I still think about there being a “bridge” from this life to what comes after, even though my ideas have changed since my younger days about what is on the other side of that bridge. I have gone from my Catholic upbringing and heaven, through reincarnation, science, death as the end of all, to believing in a life force that continues but not with a self or consciousness.

I gravitate towards books and movies that address the topic, which might seem morbid, but I consider a healthy approach to coming to terms with the topic. The TV series, Proof, that came on this summer is about doctors who become involved in studying near death experiences (NDE) and trying to “scientifically” determine if there is any proof of something to come after death. I can’t say the show is light because the topic is heavy, but it is probably a gentler way for some people to enter into a discussion with others or into an inner monologue about these ideas.

To the Best of Our Knowledge (TTBOOK “a radio show about big ideas”) recently replayed a series of shows on death after life covering a range of topics related to how we deal with topics around death. The show titles themselves reflect on those considerations.

“THE MYSTERIES OF LIFE ARE MORE PRESENT” includes a story about a man who has been documenting life in a village in Nepal for 20 years and the death of one young man there that he found profound and unexplainable.

“NOT KNOWING IS ITSELF LIBERATION” with a Zen Buddhist abbot who has been sitting with dying people since 1970. She is comfortable with the mystery of what comes after.

In “DEATH AFTER DYING” they look at cultures that believed that dying was a kind of trial which didn’t begin until you left your physical body and entered the supernatural world.  Is death not the destruction of the body, but the annihilation of the personality and its transformation into something new?

In “MOURNING IN THE DIGITAL AGE” they address things that might seem trivial like what happens to your digital self when you die, Facebook memorial pages and virtual remembrances. But are these changing the way we mourn and remember departed loved ones?

“HUMANITY BEYOND THE HUMAN” jumps into the future to consider a potential end to the end.

The fifth program is “DEATH DOESN’T BOTHER ME, ANYWAY” which includes the final episode in one story that runs through the series about one person’s death journey.

Anne Strainchamps is the host of TTBOOK and she posted a personal essay after she had spent three months going to work every day and listening to people talk about death and dying, which left her feeling “haunted by death.”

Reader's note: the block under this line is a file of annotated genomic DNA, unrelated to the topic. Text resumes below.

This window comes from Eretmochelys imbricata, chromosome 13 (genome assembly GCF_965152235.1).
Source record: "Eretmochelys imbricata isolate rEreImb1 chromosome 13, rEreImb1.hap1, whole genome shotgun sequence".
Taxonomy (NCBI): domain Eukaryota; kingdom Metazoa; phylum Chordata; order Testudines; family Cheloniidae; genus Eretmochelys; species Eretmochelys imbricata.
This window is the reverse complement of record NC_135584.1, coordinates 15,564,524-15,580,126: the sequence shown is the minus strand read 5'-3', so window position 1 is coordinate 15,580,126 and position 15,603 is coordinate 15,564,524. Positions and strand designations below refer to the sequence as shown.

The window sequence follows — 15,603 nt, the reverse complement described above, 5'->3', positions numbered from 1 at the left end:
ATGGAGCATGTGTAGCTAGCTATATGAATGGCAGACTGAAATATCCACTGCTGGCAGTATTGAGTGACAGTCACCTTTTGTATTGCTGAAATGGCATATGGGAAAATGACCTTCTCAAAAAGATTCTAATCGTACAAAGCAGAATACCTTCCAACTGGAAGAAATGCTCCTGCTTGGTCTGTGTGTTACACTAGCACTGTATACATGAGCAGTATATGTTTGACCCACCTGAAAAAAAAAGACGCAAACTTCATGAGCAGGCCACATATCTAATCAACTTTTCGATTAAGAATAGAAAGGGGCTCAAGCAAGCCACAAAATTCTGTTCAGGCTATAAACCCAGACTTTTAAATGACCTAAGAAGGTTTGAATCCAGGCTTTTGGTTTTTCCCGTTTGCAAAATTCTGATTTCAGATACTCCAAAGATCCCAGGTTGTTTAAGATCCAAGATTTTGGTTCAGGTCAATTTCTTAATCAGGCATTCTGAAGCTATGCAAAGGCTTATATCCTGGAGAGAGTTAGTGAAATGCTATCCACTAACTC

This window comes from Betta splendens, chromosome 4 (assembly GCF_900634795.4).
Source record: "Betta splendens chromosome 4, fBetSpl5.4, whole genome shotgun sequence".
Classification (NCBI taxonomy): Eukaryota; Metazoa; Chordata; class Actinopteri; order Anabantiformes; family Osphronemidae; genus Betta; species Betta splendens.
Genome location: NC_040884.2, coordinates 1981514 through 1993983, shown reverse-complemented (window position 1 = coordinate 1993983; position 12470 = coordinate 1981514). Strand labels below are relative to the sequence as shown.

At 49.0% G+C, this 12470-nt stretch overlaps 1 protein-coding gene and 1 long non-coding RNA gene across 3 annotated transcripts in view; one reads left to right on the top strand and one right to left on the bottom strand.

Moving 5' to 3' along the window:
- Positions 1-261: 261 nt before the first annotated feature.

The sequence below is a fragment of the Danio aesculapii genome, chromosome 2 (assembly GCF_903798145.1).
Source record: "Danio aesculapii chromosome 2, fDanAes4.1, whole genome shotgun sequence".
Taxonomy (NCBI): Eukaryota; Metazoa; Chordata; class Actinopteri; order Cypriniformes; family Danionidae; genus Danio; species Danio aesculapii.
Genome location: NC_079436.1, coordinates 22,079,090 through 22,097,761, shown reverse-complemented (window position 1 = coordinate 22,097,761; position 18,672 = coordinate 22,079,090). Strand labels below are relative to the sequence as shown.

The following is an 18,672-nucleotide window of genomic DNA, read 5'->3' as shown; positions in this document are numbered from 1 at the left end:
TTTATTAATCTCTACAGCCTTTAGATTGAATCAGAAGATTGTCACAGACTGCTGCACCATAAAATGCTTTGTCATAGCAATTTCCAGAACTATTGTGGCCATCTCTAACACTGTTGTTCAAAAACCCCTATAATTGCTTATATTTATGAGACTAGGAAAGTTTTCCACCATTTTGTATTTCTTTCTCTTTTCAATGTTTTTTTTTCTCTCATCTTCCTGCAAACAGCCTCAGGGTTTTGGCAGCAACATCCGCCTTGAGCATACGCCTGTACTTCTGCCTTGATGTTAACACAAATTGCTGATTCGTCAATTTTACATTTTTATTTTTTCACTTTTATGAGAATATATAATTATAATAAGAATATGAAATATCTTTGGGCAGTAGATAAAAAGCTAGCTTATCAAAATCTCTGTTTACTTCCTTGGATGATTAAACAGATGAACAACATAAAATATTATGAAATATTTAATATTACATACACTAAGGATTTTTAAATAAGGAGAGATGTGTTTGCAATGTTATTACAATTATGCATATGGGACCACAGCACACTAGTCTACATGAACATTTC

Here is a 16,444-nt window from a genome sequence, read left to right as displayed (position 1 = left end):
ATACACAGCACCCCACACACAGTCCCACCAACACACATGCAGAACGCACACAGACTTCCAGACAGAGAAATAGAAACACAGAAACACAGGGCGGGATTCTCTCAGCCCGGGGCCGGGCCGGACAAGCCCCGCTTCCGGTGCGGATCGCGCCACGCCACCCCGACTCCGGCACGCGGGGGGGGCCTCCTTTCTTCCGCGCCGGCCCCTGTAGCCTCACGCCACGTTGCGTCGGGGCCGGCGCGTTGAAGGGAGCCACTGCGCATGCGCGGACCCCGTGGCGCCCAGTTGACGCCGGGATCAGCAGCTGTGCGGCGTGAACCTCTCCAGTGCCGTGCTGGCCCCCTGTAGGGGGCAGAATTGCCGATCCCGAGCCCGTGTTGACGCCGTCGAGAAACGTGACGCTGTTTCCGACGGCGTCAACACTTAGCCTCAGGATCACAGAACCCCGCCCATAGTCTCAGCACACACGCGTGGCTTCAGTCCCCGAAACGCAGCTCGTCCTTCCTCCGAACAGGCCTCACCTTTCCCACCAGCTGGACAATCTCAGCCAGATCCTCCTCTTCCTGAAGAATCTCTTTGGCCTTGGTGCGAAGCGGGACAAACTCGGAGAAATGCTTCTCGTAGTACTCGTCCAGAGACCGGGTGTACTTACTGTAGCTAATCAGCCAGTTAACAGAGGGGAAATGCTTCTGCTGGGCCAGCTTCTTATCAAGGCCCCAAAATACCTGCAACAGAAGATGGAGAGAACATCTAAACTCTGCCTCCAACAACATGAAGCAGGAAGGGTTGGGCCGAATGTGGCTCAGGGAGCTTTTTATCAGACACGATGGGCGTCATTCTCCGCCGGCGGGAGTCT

I remember one weekend afternoon, when I was driving home after spending the day alone in the office editing death interviews. The sun was setting, the streets and buildings and people were all tinged with gray, and I could still hear Caitlin Doughty’s voice in my head, her matter-of-fact tone as she described the odor of a rotting corpse, and the small changes in a human body after death. My hands on the steering wheel looked older to me, the skin over my veins stretched and thin. I watched younger people walking and biking in the early, ashen twilight, busy with their lives and pursuits, and thought, “We each have a silent, invisible companion – death – walking with us.”


I identified with her tiring of people she interviewed always saying that “everyone dies” as if that made it any easier to be a temporary “walking corpse” headed to death. And I identified with her looking at the stars one night and thinking that if there is any comforting truth to that phrase, that perhaps it is in accepting that “Death isn’t so terrifying, it’s just… normal. The ancestors whose genes swirl inside me, the billions of people who made this planet home… they all took a last breath and died. We don’t go alone into the darkness, because they showed us how.”

Today, as I type these words, I am not ready to die. I don’t mean I am not prepared because I haven’t done any preparation. I have. But that I am not ready to end this living portion of the journey. Of course you’re not, you might say – who is? But I have been ready several times in my life to end the living. I felt surprisingly content with the conclusion occurring then and there. I’m glad I didn’t follow through on ending my life, but I hope when the time comes to leave life that I will be ready.

So, to my friend or reader who asks “Do you often think about dying?” I answer, Yes.  I find comfort in reading, watching, thinking and talking about it. I wish I had more conversations about it with my grandparents and parents before they died.

Even with people I know who believe that what comes after life is greater than life, I don’t know that any of them are eager for the end. That’s also the case for people I know who believe there is nothing after death. If death gives life meaning, it is perhaps because when we encounter the deaths of others or even the “small deaths” around loss when no person dies (pets, a child leaving home, friends moving far away etc.), it makes life and the now seem more precious. Unfortunately, that feeling is too often very temporary and we fall back to the unmindfulness we were living before.